A general view of the Romanian Senate, the upper chamber of the Romanian Parliament, in Bucharest, on July 18, 2012. Romanians will vote on July 29 in a referendum regarding the impeachment of Romanian President Traian Basescu, after he was suspended of his duties by the parliament on July 6. Prime Minister Victor Ponta and his majority left-wing coalition in the Parliament have been pushing for Basescu's removal from office over his support for austerity measures. The European Union has called into question Romania's "respect for democratic institutions," following the center-left government's attempt to impeach conservative President Traian Basescu. The European Commission said it had won written pledges from Romanian premier Victor Ponta on all its concerns over the rule of law and the independence of the judiciary in his country. AFP PHOTO / DANIEL MIHAILESCU (Photo credit should read DANIEL MIHAILESCU/AFP/GettyImages)

BUCHAREST, Romania (JTA) — The Romanian Senate has adopted a law that makes it mandatory for all high schools and vocational schools in the country to teach a specific subject on the history of the Holocaust and the Jewish people.

The law that passed on Monday stipulates that the course will be taught starting in 2023. Its contents will be decided by the country’s education ministry in collaboration with the Elie Wiesel Institute for the Study of the Holocaust in Romania.

In the words of Jewish lawmaker Silviu Vexler, who championed the law, the initiative aims at “countering intolerance and extremism” among youth.

The center-right National Liberal Party and the Social Democrats voted in favor of the law, together with the centrist alliance USR PLUS and the Democratic Union of Hungarians in Romania.

The law, which was previously passed by Romania’s lower chamber, was supported by 107 senators, while 13 legislators voted against it and one abstained.

It was opposed by the populist right wing Alliance for the Union of the Romanians, or AUR, a nationalist party which received 9% of the vote in its debut in a general election last December and is now the fourth largest party in the country’s legislature.

AUR lawmaker Claudiu Tarziu deemed the law unnecessary as he claimed Romania hasn’t seen a single “serious antisemitic case” in the past 20 years. Tarziu said the law was “in contradiction” with Romanian and European Union laws as well as with “common sense,” as it discriminates against “our fellow citizens who belong to other minorities.”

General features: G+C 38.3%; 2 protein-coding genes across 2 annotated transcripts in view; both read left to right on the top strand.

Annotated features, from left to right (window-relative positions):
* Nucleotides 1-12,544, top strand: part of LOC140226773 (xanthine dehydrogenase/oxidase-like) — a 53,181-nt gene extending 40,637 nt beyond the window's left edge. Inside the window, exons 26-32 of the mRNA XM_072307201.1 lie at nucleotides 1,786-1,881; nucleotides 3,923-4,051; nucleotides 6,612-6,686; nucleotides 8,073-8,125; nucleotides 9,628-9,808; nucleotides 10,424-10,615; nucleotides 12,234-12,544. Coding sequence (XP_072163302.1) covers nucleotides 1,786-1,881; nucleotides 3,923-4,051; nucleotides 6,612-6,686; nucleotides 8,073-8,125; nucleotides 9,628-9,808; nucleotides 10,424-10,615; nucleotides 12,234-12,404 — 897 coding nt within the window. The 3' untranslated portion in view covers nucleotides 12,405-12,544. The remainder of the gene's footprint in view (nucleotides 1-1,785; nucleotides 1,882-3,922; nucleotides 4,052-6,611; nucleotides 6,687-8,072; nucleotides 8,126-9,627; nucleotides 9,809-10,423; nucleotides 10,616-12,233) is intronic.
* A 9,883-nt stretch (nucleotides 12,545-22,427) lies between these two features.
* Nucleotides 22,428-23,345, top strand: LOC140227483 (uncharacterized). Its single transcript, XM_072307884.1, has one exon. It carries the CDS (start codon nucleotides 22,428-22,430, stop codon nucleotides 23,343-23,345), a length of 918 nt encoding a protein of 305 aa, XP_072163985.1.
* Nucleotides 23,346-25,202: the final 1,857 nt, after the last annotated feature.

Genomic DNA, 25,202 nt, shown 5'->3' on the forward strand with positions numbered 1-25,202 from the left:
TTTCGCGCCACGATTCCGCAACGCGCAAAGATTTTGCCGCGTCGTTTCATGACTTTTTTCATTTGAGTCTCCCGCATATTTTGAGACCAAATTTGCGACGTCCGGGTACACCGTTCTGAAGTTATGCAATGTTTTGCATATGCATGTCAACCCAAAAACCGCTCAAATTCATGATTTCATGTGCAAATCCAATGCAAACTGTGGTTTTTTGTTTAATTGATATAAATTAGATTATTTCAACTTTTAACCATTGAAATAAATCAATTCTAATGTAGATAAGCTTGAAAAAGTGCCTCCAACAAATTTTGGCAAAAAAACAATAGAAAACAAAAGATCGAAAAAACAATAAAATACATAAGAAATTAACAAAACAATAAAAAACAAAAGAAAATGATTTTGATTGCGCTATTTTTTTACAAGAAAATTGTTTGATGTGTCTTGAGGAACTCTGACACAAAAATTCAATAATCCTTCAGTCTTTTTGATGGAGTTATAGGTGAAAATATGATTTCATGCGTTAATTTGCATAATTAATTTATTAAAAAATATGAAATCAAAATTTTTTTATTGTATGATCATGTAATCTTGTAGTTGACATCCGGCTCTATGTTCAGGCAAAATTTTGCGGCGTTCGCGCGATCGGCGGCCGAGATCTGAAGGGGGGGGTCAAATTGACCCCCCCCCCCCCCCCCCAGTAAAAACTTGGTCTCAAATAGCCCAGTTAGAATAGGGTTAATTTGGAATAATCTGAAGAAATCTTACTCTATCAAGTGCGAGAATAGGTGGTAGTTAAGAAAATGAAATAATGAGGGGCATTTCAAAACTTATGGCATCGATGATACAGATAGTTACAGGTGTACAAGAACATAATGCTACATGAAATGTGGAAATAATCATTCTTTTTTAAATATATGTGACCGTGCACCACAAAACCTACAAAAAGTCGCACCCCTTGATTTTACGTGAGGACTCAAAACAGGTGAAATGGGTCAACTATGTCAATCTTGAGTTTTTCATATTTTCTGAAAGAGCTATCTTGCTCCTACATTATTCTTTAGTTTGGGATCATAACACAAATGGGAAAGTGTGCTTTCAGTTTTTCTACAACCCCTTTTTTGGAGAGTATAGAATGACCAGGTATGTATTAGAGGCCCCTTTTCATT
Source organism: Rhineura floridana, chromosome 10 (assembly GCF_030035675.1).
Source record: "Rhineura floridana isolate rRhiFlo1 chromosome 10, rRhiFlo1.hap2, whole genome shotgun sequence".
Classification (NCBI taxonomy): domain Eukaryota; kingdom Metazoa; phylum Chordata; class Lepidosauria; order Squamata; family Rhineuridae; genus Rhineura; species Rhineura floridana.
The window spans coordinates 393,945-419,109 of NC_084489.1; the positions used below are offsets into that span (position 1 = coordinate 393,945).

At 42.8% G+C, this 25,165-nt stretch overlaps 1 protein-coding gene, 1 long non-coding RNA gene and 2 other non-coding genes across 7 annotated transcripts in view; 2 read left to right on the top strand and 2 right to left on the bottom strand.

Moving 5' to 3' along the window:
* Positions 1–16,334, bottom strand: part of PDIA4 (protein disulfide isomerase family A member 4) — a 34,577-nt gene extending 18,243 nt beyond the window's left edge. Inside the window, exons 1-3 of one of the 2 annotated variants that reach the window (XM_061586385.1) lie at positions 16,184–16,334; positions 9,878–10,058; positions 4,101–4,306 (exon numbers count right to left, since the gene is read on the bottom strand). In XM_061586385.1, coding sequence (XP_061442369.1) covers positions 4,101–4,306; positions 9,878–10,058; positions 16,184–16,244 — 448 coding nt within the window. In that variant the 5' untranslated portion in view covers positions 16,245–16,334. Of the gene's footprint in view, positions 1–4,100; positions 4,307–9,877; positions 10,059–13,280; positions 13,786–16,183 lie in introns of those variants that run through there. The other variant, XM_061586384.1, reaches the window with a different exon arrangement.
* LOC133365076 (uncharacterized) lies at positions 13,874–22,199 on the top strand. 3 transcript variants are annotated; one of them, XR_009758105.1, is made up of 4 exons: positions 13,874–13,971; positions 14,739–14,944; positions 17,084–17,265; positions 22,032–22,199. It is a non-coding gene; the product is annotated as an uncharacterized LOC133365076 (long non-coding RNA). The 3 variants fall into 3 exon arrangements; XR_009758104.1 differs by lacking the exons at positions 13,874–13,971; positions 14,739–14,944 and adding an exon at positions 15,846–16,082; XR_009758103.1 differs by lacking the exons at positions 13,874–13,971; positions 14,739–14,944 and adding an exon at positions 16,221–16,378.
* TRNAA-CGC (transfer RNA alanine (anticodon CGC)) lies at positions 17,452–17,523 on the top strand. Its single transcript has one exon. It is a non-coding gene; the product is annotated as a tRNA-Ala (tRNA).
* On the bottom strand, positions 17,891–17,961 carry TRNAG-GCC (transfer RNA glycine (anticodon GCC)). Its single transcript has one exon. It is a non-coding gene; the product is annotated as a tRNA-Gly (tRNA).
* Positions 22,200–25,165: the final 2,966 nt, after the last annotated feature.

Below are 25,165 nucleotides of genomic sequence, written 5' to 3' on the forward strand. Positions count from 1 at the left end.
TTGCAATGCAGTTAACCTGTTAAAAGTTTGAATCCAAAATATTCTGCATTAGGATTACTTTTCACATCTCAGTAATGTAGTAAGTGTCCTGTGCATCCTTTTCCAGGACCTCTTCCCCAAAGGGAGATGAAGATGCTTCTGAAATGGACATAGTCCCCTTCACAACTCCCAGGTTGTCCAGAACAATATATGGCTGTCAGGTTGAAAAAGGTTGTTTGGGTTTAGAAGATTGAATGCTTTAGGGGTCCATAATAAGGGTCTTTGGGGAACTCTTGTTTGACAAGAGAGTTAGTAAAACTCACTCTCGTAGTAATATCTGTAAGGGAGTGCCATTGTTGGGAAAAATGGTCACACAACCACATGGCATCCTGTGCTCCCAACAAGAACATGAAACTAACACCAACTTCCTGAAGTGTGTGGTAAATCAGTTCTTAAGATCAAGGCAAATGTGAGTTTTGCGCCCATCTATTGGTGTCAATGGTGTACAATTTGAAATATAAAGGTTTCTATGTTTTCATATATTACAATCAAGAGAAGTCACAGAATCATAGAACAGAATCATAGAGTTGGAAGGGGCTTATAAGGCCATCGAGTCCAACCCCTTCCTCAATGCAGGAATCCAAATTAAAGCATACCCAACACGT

According to official statistics included in a report by the Elie Wiesel Institute, a total of 27 antisemitic incidents were reported to authorities in 2020. A number of Jewish cemeteries have been vandalized in recent years.

Romanian Jewish actress Maia Morgenstern — who made international headlines for her role as the Virgin Mary in Mel Gibson’s “The Passion of Christ” — last March received death threats by an individual who said he would “throw her into a gas chamber.” Antisemitic messages are also rife in nationalist fringe press both online and in print, and historical interpretations of the Holocaust that downplay the role of Romania have been touted by local historians and university professors.

According to the Elie Wiesel Institute, between 280,000 and 380,000 Romanian and Ukrainian Jews were murdered in territories under Romanian administration during World War II.


  1. B”H There’s double satisfaction to be garnered from the twin morning messages — the Netflix series notice from our dear friend Phyllis B. Romania, with barely 2000 Jews within its borders, has passed a law making instruction in the Holocaust mandatory. Don’t wait for my native land, where 87% of Greek-Jewry was exterminated, to initiate anything remotely similar. After all, and within a few days, 11/29/1947, from commemorating Greece’s darkest diplomatic faux pas — a black Sabbath, which nevertheless turned into a glorious Shabbat for Jews! In the UNGA, Resolution 181 was debated, and adopted to divide British Mandate Palestine into two fledgling nations, one Arab, the other Jewish. 33 nations approved, 10 abstained, and the awful 13 nay-sayers included the only European-Christian country to vote against the birth of a Jewish State! 74 years later, Israel, with worldwide Jewry, await Greece’s renunciation of that anti-American-Semitic-Zionist ballot, along with suitable apologies. That’s the greatness of nations who accept responsibility for past errors, tangibly exhibiting philotimo, besa, decency, respect, honor, humility, empathy; also, a rare example of Christian-Orthodox love! The second message received across the Internet was the Netflix announcement that it had created a series, The Club, about Sephardic Jews in evolving, cosmopolitan Istanbul, Turkey. Sure to fire up Greek supremacists on both sides of the Atlantic, ready for the dumb, numbness of an endless drumbeat to boycott anything, everything Turkish, heard regularly emitting from the foul mouth of an Internet host. A general, comprehensive boycott of things remotely possessed a Turkish veneer is necessary to demonstrate proper Greek identity, and mindless solidarity, he darkly intones. Tell this to Greek housewives enthralled with the afternoon Turkish serial Elif (and all other imported novellas); Turkish coffee (rebranded, as is belly-dancing, to be Greek); baklava, airlines, halvah, cuisine, restaurants, organic dried figs, all the nutty half-baked notions that an uncultivated, uneducated nativist brain can drenched up from the deepest recesses of reactionary history! Ironically, both fundamentalist Greek Orthodox-Christians, and Turkish Islamists share a deep-seated fear of change, and a self-destructive envy. The apotheosis of embarrassment, and shame; the continuation of two-millennia-old Greek tragedy! With fraternal affection, Asher🙏🇺🇸🔯🇮🇱🇬🇷😀🌹


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